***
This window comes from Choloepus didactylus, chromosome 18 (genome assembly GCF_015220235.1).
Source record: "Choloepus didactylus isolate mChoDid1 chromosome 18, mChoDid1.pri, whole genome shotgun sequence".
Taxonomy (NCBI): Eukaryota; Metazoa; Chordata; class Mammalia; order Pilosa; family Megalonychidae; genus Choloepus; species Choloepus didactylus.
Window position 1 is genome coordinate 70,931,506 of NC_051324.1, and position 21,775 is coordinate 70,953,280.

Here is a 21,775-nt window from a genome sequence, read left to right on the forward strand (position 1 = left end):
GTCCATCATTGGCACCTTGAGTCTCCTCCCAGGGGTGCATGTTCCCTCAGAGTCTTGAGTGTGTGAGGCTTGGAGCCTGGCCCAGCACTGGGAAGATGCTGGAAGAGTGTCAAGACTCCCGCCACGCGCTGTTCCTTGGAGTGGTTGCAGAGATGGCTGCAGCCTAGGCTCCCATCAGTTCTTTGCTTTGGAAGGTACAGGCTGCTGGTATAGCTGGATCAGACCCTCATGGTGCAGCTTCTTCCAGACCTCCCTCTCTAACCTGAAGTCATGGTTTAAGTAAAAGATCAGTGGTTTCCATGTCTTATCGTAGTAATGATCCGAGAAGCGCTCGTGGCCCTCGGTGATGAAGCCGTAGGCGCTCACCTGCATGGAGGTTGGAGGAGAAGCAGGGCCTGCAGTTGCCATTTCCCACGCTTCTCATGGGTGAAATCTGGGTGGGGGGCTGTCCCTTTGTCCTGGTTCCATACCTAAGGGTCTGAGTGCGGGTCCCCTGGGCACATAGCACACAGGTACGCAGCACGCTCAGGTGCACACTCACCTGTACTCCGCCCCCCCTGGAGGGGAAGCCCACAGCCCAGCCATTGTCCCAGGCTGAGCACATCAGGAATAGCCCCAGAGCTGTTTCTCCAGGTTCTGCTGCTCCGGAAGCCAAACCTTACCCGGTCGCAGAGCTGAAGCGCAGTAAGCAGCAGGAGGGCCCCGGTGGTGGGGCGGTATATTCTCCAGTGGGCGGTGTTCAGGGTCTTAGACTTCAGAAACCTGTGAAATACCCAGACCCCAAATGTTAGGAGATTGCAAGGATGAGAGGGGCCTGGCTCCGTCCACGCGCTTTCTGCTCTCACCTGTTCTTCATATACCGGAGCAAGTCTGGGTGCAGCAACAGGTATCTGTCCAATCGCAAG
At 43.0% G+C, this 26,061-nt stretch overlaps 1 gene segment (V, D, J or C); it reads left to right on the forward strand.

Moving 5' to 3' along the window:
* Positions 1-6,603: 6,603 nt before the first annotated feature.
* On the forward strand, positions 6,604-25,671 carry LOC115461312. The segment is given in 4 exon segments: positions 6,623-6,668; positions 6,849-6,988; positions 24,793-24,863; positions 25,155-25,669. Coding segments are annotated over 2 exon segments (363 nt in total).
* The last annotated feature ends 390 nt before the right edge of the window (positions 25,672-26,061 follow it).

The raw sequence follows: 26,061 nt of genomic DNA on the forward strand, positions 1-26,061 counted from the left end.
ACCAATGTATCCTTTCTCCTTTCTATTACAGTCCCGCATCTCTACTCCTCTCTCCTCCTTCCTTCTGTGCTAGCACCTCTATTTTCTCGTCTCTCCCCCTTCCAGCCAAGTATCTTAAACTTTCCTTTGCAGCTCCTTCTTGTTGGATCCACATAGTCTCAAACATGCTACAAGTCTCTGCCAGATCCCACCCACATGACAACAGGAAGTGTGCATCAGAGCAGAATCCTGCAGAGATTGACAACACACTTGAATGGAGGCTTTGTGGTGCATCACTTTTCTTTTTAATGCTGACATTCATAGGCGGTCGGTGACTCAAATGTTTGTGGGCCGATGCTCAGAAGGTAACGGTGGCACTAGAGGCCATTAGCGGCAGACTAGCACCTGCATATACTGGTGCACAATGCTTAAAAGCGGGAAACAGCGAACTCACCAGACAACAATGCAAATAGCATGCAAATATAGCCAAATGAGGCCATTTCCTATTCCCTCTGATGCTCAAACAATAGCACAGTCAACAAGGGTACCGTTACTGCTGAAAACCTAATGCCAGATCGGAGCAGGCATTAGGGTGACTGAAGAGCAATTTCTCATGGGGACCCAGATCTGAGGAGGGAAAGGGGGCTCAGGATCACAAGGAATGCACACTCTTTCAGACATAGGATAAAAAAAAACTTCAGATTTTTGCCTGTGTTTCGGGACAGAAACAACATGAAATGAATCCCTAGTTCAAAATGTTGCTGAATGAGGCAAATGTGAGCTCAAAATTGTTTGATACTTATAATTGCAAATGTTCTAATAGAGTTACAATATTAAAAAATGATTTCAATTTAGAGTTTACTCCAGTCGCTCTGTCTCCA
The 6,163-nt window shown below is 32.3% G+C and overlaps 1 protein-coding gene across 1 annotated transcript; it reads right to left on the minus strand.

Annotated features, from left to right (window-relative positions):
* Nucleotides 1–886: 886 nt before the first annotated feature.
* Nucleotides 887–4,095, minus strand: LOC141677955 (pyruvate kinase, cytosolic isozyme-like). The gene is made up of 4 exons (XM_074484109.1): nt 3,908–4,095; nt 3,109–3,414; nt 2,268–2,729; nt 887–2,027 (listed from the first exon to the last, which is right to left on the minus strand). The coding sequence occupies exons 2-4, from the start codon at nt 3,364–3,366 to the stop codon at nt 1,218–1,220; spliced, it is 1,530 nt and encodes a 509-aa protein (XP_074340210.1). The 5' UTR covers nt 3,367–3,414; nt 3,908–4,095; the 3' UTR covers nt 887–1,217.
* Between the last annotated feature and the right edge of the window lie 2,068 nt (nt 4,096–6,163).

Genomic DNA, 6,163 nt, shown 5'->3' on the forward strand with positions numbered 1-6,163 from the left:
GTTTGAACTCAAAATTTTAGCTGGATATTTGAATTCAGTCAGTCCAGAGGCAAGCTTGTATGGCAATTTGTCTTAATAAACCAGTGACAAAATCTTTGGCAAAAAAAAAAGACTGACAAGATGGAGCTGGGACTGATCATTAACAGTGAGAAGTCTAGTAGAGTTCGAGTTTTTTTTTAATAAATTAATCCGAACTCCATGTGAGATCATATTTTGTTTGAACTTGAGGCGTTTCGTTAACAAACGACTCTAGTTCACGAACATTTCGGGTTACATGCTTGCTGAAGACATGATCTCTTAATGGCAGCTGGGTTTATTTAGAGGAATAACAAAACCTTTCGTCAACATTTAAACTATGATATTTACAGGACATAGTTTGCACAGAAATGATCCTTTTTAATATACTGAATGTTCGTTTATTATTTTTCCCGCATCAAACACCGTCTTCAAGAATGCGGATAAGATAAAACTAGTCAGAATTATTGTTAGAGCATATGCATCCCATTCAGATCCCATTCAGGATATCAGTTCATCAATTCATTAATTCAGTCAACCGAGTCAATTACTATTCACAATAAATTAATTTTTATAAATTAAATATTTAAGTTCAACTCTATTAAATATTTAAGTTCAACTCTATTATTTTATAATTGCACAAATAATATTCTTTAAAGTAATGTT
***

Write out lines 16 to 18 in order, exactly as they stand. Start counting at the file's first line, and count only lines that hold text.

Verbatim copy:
* Nucleotides 1–886: 886 nt before the first annotated feature.
* Nucleotides 887–4,095, minus strand: LOC141677955 (pyruvate kinase, cytosolic isozyme-like). The gene is made up of 4 exons (XM_074484109.1): nt 3,908–4,095; nt 3,109–3,414; nt 2,268–2,729; nt 887–2,027 (listed from the first exon to the last, which is right to left on the minus strand). The coding sequence occupies exons 2-4, from the start codon at nt 3,364–3,366 to the stop codon at nt 1,218–1,220; spliced, it is 1,530 nt and encodes a 509-aa protein (XP_074340210.1). The 5' UTR covers nt 3,367–3,414; nt 3,908–4,095; the 3' UTR covers nt 887–1,217.
* Between the last annotated feature and the right edge of the window lie 2,068 nt (nt 4,096–6,163).